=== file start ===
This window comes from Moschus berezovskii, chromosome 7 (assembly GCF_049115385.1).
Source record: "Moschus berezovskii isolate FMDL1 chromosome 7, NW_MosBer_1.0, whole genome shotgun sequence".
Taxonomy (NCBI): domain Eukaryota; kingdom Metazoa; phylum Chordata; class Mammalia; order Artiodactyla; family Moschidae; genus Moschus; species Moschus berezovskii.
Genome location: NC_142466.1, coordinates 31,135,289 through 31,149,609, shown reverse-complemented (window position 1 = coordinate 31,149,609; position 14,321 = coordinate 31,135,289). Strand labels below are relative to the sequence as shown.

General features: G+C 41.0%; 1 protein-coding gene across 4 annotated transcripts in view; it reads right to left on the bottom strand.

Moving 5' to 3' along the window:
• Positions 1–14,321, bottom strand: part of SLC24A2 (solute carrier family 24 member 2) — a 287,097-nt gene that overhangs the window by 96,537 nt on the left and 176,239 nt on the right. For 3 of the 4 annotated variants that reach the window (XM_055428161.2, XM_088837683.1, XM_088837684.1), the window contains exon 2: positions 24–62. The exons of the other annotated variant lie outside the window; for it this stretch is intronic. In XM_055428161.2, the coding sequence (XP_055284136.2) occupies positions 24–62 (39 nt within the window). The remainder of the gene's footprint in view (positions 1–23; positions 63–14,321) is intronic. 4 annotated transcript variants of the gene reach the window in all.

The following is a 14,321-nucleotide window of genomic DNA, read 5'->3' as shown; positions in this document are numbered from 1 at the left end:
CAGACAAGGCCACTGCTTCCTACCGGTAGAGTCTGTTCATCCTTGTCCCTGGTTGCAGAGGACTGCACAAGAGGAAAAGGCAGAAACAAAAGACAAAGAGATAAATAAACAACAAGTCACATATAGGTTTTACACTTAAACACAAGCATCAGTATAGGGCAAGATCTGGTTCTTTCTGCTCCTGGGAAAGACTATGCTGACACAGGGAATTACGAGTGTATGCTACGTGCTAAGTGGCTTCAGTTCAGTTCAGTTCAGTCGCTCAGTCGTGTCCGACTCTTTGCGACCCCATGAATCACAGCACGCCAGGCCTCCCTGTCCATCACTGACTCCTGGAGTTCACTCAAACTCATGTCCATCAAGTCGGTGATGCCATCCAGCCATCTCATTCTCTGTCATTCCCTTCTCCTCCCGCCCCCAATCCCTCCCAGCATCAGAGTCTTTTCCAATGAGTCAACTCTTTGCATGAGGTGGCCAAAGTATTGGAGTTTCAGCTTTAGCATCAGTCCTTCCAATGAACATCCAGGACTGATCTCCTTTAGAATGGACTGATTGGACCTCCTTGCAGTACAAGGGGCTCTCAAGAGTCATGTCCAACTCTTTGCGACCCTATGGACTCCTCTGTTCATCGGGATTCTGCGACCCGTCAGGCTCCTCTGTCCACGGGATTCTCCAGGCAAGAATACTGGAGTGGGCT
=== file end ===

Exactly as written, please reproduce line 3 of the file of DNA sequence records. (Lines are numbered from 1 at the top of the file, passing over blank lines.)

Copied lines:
Taxonomy (NCBI): domain Eukaryota; kingdom Metazoa; phylum Chordata; class Mammalia; order Artiodactyla; family Moschidae; genus Moschus; species Moschus berezovskii.